“The Tanzanian people have shown me that the long-term solution to malaria lies where the problem is most keenly felt – at community level,” the 21-year-old Lang Lang said during a four-day tour of the country with UNICEF, his first since being appointed in May as the youngest representative of the UN agency.”But communities need the support of their national governments, and international donors to give them vital tools to fight this disease. We have to fortify our partnerships against malaria to guarantee a better future for children,” he added.According to UNICEF, malaria is responsible for a quarter of all child deaths worldwide, preventable by means that are simple, effective and available. Insecticide-treated mosquito nets can reduce deaths by at least 20 per cent and the newest anti-malarial drug is almost 100 per cent effective against the disease.In Rundugai village, located in the shadows of Mt. Kilimanjaro, Lang Lang was able to participate in a village health day. As he awarded prizes of insecticide treated nets to mothers and children who have maintained excellent health records, he was brought face to face with the communities’ success stories in the fight against malaria.”These communities fear malaria as the biggest killer of young children in Africa,” he said. “But they have proved that with innovative and community based interventions, deaths can be lowered significantly.”One such intervention is the voucher scheme, which allows pregnant women and young mothers to buy affordable insecticide treated nets through a subsidy system. This system has proven to be an effective tool in the management of malaria at the community level, providing prompt and effective management of the illness for young children.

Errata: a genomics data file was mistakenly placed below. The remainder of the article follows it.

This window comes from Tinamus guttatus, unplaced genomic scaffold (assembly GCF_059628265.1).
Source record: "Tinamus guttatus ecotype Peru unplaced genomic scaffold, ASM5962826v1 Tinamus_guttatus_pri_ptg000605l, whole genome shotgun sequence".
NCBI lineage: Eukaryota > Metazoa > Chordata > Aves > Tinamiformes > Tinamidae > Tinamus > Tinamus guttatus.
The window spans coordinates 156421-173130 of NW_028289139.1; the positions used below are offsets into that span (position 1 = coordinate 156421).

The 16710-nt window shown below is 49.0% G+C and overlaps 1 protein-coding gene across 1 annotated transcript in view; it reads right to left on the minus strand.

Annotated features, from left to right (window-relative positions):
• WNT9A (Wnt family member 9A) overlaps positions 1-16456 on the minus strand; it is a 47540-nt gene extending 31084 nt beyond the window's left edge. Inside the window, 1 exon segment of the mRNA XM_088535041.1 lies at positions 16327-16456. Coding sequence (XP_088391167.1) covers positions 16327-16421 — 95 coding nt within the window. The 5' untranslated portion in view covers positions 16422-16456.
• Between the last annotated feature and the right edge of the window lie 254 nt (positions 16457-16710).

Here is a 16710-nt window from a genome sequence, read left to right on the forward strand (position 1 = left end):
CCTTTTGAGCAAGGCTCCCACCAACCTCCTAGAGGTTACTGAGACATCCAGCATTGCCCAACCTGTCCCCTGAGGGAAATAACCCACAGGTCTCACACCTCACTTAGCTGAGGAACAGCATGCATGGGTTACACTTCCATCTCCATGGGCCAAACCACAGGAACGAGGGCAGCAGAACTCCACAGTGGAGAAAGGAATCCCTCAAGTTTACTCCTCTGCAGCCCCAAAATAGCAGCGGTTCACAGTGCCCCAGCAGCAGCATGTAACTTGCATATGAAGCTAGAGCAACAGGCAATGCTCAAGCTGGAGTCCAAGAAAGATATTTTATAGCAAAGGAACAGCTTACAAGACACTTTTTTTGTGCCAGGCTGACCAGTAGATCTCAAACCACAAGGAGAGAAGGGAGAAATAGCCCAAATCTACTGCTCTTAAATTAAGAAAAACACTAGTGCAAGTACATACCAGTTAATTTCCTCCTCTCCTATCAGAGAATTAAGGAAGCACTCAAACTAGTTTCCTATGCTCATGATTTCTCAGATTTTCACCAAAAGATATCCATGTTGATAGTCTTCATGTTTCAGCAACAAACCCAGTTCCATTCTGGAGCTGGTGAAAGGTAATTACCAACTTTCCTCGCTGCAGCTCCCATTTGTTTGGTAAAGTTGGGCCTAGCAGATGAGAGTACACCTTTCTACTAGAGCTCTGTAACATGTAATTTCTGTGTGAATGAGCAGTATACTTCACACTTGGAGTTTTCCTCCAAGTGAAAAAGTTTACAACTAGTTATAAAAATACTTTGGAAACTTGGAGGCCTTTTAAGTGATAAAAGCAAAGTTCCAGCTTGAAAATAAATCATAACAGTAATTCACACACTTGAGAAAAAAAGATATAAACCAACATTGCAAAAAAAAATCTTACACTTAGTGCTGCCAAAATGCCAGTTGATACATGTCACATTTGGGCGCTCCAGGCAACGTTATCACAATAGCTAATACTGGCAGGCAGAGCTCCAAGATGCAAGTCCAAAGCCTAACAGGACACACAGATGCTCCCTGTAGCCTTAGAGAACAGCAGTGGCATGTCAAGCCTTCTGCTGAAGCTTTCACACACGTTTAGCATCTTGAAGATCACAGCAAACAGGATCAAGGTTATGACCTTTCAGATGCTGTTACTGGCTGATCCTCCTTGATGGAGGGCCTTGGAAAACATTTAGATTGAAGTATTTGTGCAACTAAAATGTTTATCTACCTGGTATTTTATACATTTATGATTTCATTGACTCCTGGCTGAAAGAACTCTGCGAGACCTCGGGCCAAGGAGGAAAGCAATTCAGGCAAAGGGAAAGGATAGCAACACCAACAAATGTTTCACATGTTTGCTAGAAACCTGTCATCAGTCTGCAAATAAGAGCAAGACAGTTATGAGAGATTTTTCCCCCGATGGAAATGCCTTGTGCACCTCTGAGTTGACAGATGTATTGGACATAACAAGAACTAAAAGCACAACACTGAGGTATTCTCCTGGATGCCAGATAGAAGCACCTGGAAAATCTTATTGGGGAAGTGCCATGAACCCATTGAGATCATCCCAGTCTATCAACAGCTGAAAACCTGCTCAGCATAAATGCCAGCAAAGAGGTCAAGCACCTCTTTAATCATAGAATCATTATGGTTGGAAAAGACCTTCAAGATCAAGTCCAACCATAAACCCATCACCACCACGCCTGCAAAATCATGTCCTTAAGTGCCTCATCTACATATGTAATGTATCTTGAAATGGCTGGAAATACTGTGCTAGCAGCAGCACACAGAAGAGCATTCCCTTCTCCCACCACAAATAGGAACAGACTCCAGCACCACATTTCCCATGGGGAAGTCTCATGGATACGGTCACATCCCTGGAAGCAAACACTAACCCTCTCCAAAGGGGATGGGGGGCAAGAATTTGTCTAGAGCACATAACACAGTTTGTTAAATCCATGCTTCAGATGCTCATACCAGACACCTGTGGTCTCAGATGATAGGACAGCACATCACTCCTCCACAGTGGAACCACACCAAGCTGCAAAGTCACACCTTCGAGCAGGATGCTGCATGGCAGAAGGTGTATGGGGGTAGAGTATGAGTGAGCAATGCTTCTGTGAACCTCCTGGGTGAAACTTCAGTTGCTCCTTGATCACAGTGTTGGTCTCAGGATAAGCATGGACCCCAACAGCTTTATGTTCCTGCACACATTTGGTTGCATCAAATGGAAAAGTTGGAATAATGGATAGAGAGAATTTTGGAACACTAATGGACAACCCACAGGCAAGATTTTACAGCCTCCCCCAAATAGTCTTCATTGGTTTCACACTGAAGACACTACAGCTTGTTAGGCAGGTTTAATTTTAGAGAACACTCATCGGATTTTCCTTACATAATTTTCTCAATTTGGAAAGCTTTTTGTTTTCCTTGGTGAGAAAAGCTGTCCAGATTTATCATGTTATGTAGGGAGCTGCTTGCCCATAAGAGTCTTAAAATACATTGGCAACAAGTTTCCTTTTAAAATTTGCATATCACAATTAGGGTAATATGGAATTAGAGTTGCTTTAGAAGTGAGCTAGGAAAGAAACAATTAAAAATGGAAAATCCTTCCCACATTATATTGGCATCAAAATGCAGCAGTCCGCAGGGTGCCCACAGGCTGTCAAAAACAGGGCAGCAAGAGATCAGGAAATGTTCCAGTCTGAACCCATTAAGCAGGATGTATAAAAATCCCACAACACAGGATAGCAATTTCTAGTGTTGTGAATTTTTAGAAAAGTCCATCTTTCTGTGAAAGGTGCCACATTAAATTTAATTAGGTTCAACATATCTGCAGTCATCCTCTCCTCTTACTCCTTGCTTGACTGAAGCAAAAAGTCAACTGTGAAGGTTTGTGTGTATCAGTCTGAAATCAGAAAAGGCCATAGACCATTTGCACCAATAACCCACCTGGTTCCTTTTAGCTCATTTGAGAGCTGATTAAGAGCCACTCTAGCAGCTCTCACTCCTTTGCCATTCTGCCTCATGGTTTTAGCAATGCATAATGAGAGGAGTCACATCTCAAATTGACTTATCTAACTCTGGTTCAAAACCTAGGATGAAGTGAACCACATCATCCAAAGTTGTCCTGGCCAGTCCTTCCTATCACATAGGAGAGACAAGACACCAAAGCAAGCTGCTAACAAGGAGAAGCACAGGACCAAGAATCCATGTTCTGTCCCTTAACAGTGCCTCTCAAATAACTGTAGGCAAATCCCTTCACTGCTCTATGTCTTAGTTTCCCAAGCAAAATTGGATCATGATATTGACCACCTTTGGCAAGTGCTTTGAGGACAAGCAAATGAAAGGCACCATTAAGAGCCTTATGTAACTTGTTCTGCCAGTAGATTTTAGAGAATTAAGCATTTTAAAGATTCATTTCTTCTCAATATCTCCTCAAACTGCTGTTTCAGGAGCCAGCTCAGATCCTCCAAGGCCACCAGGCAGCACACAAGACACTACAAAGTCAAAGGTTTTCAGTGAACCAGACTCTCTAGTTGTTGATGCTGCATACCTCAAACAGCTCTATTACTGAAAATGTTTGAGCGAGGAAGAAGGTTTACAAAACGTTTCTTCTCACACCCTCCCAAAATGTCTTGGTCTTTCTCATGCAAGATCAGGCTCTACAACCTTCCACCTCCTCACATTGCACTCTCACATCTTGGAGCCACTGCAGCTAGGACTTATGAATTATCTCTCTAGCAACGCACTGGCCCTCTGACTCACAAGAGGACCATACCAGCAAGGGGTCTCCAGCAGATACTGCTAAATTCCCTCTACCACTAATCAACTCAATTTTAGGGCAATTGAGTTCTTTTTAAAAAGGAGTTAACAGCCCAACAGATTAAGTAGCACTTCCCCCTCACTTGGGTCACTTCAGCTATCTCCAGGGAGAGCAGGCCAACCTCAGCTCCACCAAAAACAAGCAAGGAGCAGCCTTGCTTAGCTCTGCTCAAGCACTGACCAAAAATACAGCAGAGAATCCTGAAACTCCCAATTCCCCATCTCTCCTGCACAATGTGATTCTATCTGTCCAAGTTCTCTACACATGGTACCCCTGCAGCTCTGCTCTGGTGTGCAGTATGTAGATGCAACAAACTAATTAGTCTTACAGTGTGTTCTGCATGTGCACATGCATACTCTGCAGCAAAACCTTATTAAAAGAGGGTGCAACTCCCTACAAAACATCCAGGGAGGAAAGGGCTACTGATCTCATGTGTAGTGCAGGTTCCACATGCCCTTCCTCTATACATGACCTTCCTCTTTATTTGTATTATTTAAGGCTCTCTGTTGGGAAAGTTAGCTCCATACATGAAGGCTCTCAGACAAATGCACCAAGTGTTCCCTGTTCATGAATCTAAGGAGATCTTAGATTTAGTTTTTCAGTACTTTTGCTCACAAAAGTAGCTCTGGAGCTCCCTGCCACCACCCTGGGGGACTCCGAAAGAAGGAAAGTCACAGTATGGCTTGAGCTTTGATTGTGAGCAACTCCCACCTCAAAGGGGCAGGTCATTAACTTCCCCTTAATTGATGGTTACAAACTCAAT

Additional reporting by Christina Finn Read: Public Accounts Committee chair calls for CRC to “come clean” on top-ups>Read: Ross calls for immediate resignation of CRC Board over salary top-ups> Irwin said he wanted to remind the Jack and Jill supporters of the efficiency and cost effectiveness of the Jack & Jill home nursing care model, adding:The bottom line is that without the generosity of the General Public we would not exist.We also rely on the generosity of our network of volunteers who give their time free and our corporate partners.We work hard for every cent we raise, and we make every cent count, with every €16 raised funding one hour of home nursing care. As CEO, my salary is just under €90,000 today and I’ve been very open about that. For the first six years of running Jack & Jill I did not draw a salary for this busy role which is seven days a week.I can assure you that I get no top-up payments, no bonus, no pension. My salary is justified on the basis that since 1997 we have supported 1,700 children with home nursing care and raised €47 million privately while we’ve received only €4.5 million from the HSE.So my salary as a percentage of the fundraising I’ve done is less than 2 per cent. THE CEO AND FOUNDER of the Jack & Jill Children’s Foundation, Jonathan Irwin, has said today that publicity about charity staff having their salaries topped up with money from donations is “damaging”.In a letter issued through social media and on the charity’s website, Irwin said he wished to clarify where the money donated goes and to urge supporters to “stick with us”.FundingThe foundation receives €519,000 of the €2.7 million it needs each year from the HSE and the rest, which is more than 80 per cent of its funding, comes from the public.“The money you donate funds intensive home nursing care for children with life limiting conditions from birth to 4 years old, as well as end of life care for children sent home to die,” he said in the letter.Irwin explained that the HSE grant covers the cost of its fundraising division in terms of accounts, HR, IT and fundraising team, including his salary meaning that money donated by the public goes directly to fund home nursing for children.